Reed (54) perceives various radical movements observed in the course of American history through the lens of political radicalism. Almost all radical movements were established with the aim of addressing a particular socio-political concern associated with the existing political system by then. For instance, the civil rights movement aimed at fighting for the civil liberties of African Americas and ensured the equality of treatment; this was a socio-political gap that needed to be addressed, and resulted in the creation of a radical movement. The goal was to change the mainstream American politics that guaranteed an equal treatment between African Americans and White Americans, which results in the enactment of landmark legislation, the Civil Rights Act of 1968.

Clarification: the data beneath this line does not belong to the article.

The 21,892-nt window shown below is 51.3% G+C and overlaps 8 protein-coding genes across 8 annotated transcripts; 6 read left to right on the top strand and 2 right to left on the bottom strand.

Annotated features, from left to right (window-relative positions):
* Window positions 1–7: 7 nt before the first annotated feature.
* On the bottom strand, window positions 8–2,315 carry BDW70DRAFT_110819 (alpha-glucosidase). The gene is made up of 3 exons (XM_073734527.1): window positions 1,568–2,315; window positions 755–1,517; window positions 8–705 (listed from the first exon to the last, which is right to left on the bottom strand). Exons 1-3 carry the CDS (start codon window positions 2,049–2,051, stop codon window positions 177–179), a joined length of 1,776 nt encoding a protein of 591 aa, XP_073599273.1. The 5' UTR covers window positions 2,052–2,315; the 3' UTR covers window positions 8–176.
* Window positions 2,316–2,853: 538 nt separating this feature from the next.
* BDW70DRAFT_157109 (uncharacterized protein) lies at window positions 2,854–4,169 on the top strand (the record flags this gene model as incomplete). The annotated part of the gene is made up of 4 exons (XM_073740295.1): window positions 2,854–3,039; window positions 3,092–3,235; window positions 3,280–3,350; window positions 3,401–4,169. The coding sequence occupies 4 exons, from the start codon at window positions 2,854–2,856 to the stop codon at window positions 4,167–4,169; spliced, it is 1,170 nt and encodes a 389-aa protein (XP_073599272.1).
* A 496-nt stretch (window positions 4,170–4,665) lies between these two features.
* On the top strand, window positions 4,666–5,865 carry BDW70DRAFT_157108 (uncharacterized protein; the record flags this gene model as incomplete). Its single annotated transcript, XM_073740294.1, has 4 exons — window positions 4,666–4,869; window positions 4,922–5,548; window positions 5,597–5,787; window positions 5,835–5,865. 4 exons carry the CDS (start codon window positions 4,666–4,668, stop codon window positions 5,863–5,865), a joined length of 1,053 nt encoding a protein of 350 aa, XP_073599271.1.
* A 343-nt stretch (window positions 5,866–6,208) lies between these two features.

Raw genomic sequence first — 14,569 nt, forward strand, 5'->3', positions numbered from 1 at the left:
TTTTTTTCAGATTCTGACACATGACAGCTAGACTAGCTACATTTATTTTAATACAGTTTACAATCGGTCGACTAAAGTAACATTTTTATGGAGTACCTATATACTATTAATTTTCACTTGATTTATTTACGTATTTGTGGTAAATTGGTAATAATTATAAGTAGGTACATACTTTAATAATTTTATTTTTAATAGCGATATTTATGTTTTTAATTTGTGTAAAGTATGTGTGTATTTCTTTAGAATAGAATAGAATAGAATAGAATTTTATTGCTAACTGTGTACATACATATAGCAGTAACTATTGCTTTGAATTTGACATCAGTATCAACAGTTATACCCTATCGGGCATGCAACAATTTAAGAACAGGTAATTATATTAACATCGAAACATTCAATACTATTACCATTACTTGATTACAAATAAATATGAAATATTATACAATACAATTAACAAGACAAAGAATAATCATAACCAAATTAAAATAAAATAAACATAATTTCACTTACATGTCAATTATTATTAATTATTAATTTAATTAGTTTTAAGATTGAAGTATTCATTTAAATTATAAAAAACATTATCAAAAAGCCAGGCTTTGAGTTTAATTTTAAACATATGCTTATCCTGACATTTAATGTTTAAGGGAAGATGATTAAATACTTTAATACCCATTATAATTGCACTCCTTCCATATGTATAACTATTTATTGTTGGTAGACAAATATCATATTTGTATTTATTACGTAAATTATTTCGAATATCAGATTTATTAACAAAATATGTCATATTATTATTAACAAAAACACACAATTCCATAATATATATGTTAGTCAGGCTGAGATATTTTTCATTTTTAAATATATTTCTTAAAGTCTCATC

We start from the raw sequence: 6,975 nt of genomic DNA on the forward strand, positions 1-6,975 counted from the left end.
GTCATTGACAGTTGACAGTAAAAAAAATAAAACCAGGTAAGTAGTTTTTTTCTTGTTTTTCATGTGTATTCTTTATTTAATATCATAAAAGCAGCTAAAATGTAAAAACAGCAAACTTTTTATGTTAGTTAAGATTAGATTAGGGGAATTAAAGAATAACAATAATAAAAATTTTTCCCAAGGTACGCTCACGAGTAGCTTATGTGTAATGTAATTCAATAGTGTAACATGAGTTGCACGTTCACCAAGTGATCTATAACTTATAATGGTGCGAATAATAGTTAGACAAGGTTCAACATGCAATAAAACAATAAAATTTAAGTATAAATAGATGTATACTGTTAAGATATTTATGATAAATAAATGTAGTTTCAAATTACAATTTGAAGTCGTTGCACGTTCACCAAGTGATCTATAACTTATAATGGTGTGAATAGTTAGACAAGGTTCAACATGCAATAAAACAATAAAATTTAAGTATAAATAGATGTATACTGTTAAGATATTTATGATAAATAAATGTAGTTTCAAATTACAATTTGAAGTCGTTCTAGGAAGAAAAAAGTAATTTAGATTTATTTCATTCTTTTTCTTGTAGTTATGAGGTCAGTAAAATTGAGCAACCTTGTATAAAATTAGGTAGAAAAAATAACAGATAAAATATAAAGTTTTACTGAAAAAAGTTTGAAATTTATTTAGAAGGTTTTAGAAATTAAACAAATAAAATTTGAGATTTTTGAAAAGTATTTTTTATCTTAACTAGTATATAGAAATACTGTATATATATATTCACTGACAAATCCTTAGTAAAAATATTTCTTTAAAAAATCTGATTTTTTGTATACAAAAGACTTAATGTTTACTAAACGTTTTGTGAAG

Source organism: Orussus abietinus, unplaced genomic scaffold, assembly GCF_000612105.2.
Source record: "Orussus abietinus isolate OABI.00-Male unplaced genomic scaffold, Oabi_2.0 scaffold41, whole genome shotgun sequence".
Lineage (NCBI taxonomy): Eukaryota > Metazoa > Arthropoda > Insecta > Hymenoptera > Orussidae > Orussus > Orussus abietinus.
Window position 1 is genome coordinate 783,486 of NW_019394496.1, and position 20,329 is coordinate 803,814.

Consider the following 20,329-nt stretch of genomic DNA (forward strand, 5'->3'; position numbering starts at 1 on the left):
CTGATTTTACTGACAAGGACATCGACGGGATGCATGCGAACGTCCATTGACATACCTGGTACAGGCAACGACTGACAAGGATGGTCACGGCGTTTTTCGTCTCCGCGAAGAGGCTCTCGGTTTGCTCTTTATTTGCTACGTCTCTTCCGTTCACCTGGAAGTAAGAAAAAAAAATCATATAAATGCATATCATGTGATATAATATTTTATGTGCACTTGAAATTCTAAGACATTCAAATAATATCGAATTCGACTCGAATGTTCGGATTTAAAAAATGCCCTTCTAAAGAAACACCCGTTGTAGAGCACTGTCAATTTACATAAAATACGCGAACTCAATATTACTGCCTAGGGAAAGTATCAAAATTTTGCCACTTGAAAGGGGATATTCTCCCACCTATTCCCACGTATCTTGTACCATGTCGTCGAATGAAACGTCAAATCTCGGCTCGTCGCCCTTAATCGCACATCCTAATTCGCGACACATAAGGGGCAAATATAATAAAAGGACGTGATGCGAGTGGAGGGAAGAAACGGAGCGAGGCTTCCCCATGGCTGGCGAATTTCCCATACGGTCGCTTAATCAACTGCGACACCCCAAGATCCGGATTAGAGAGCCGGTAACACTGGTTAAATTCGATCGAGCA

This paper has discussed radicalism from three perspectives: art, culture, and politics. It is apparent from the above discussion that radicalism in art paved a way for the beginning of radicalism in politics through the ideals of freedom. For that reason, it is evident that radicalism is a progressive social change, and can never end provided that socio-political ills are still existent. Another relationship that can be derived from the above observation is that radicalism in both art and politics; it is typified by one group aiming at maintaining the status quo while the other challenges the existing that status towards a progressive future. In either case, radical movements challenged the existing norms and emerged victoriously. The only difference between the two is that in radicalism through art and culture, art serves as the medium to be used to criticize the existing status quo; therefore, the outcome of the radical movement has minimal effect on art and culture. On the contrary, radicalism through politics implies that politics is both a medium and a beneficiary of the outcome of the radicalism.